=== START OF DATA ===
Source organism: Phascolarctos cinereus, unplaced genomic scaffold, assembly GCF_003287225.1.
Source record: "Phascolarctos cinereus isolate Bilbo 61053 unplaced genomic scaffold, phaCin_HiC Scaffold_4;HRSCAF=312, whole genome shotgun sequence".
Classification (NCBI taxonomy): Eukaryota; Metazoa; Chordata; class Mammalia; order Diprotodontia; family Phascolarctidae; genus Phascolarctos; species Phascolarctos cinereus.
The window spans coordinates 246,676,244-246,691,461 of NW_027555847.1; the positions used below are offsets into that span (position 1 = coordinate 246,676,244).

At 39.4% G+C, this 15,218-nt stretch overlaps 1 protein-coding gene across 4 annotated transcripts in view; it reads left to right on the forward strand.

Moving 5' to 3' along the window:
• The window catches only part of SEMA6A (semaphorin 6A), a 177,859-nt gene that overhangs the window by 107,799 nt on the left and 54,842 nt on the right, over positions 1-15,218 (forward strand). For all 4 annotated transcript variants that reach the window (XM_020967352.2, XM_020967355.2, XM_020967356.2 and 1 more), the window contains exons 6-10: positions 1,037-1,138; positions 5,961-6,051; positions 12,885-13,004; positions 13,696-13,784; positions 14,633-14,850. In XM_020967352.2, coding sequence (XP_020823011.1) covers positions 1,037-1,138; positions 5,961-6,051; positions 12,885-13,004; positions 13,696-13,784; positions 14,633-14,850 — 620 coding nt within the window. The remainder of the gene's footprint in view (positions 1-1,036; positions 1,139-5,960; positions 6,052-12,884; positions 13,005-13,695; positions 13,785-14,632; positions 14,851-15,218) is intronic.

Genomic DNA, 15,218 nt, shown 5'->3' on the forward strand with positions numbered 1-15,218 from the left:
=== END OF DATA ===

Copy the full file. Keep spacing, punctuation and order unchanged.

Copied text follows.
Source organism: Phascolarctos cinereus, unplaced genomic scaffold, assembly GCF_003287225.1.
Source record: "Phascolarctos cinereus isolate Bilbo 61053 unplaced genomic scaffold, phaCin_HiC Scaffold_4;HRSCAF=312, whole genome shotgun sequence".
Classification (NCBI taxonomy): Eukaryota; Metazoa; Chordata; class Mammalia; order Diprotodontia; family Phascolarctidae; genus Phascolarctos; species Phascolarctos cinereus.
The window spans coordinates 246,676,244-246,691,461 of NW_027555847.1; the positions used below are offsets into that span (position 1 = coordinate 246,676,244).

At 39.4% G+C, this 15,218-nt stretch overlaps 1 protein-coding gene across 4 annotated transcripts in view; it reads left to right on the forward strand.

Moving 5' to 3' along the window:
• The window catches only part of SEMA6A (semaphorin 6A), a 177,859-nt gene that overhangs the window by 107,799 nt on the left and 54,842 nt on the right, over positions 1-15,218 (forward strand). For all 4 annotated transcript variants that reach the window (XM_020967352.2, XM_020967355.2, XM_020967356.2 and 1 more), the window contains exons 6-10: positions 1,037-1,138; positions 5,961-6,051; positions 12,885-13,004; positions 13,696-13,784; positions 14,633-14,850. In XM_020967352.2, coding sequence (XP_020823011.1) covers positions 1,037-1,138; positions 5,961-6,051; positions 12,885-13,004; positions 13,696-13,784; positions 14,633-14,850 — 620 coding nt within the window. The remainder of the gene's footprint in view (positions 1-1,036; positions 1,139-5,960; positions 6,052-12,884; positions 13,005-13,695; positions 13,785-14,632; positions 14,851-15,218) is intronic.

Genomic DNA, 15,218 nt, shown 5'->3' on the forward strand with positions numbered 1-15,218 from the left: